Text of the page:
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How to Setup and Use Google Cloud Armor

Google Cloud Armor (GCA) lets you create security policies to defend load-balanced workloads. Specifically, you can use Cloud Armor to protect against DDoS, cross-site scripting (XSS), SQL injection (SQLi), and some other attacks. Further, if it is combined with other services such as Cloud Security Command Center, it can help mitigate the OWASP Top 10 security risks. Also, it comes with “Adaptive Protection,” a machine learning system trained locally on your application that works automatically and integrates seamlessly with your workloads.

We have previously written about topics such as GCP and cloud security. In this article, we’ll take a deeper dive into Cloud Armor and discuss:

  • How to set it up, including policies and rules.
  • Its shortcomings, and the reasons it doesn’t provide full web security.
  • How to use it as part of a comprehensive system that does provide full web security.

Setup of Google Cloud Armor

To use GCA, you’ll need a Google Cloud account with billing already setup, as well as an instance group ready for use.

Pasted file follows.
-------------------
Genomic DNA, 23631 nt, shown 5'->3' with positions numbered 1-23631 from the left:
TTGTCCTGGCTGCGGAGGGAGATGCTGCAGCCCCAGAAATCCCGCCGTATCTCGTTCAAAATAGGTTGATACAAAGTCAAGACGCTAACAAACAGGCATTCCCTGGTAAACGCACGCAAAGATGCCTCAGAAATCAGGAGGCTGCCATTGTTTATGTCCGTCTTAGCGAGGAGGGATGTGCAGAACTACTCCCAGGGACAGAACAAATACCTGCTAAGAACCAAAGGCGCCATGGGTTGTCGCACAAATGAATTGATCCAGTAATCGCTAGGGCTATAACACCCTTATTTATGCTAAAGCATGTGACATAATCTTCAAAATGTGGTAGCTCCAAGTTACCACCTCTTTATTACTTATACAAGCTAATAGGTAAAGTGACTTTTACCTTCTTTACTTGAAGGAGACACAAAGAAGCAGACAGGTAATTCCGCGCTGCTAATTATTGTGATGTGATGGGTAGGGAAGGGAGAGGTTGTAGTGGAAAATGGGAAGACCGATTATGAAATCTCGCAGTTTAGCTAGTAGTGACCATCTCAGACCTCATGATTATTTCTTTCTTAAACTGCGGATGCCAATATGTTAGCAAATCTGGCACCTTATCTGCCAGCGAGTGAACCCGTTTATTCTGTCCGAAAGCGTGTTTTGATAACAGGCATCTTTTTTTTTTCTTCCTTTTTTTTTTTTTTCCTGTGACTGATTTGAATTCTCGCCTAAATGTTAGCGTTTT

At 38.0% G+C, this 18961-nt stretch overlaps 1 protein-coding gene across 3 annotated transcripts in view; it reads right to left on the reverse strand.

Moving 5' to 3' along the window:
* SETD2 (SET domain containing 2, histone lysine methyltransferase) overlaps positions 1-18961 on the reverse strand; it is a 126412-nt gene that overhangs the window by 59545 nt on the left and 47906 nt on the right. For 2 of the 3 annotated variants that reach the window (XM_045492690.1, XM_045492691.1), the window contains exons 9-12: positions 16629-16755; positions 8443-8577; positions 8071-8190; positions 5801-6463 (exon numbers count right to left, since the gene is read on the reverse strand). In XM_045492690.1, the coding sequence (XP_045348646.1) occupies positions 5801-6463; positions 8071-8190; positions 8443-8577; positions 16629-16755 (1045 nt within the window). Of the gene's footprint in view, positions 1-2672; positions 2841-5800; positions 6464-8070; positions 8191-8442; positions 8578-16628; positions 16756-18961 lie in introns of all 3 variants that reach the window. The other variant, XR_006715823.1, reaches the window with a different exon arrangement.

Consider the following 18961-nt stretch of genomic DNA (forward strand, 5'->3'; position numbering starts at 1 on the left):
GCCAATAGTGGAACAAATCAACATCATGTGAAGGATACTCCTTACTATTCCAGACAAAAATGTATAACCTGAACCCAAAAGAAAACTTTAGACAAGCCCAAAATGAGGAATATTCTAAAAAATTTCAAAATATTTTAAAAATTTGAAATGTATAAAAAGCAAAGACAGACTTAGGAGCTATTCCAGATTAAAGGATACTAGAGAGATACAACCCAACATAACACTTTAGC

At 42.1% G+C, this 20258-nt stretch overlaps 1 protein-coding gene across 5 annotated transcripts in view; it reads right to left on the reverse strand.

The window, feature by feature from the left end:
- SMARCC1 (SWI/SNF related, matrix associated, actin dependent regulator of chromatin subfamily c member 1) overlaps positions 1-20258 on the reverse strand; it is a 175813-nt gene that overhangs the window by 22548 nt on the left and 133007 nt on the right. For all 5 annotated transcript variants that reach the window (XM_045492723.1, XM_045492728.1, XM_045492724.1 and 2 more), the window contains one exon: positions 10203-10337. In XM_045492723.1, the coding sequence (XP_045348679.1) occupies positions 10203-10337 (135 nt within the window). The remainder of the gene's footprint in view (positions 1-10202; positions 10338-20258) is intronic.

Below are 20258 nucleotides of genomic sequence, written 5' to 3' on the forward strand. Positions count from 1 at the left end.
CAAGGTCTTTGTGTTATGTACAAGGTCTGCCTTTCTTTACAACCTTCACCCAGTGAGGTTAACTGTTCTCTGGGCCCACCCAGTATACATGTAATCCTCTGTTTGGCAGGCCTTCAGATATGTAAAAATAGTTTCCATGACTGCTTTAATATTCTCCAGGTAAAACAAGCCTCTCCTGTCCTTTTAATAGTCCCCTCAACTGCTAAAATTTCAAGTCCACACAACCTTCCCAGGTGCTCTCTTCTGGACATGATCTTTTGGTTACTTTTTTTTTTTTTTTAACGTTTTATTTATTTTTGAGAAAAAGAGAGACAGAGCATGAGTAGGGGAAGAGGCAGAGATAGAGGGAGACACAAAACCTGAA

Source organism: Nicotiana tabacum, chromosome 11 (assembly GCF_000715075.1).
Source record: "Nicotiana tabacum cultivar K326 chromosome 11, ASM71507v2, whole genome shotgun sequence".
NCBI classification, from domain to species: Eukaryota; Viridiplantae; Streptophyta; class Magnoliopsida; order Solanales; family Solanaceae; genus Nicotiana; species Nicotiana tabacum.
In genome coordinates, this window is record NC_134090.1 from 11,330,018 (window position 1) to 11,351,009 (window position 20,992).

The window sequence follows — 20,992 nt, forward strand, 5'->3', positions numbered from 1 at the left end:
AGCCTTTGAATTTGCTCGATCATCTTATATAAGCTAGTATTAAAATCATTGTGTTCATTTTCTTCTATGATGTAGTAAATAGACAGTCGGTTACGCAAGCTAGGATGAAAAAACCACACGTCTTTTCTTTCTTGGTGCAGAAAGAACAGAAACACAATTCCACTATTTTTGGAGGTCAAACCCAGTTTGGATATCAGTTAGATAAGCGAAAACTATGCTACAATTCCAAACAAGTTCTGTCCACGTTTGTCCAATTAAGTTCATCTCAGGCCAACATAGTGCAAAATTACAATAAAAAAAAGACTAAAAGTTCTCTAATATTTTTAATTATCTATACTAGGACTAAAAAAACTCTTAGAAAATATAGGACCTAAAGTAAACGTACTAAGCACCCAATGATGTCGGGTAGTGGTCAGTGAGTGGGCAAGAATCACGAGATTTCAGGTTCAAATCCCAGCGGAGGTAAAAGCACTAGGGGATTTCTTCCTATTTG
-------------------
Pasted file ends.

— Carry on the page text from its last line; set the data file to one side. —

We’ll start by creating a load balancer. If you already have one, skip to the next section. If not, go to Networking services > Load Balancer > HTTP(S) Load Balancing and click on “start configuration.” In the next screen, choose to load-balance from the internet and use a classic HTTP(S) load balancer.

Now, you should see the following screen:

Here, name your load balancer, and either choose an already existing backend service or create a new one from your instance group. You don’t need to activate any additional options, but you will need to check that every required option is selected. The most important one is the health check, where you’ll need to choose an already existing one or create one. 

Creating Your First Policy

After this, you’ll be ready to start creating and adding GCA policies. Head over to the Networking Security tab, and go into Cloud Armor. Once here, click on “Create Policy.”

You’ll see this screen:

Here’s where it can start to get a bit tricky. First, name and give a description to your policy. Then, you need to choose between the two types of policies: edge and backend.

You can apply edge security policies (which are in preview/beta at the time of this writing) to content that is stored in cache, meaning CDN-enabled services and backend buckets. However, they only support filtering based on a subset of parameters, compared to backend policies.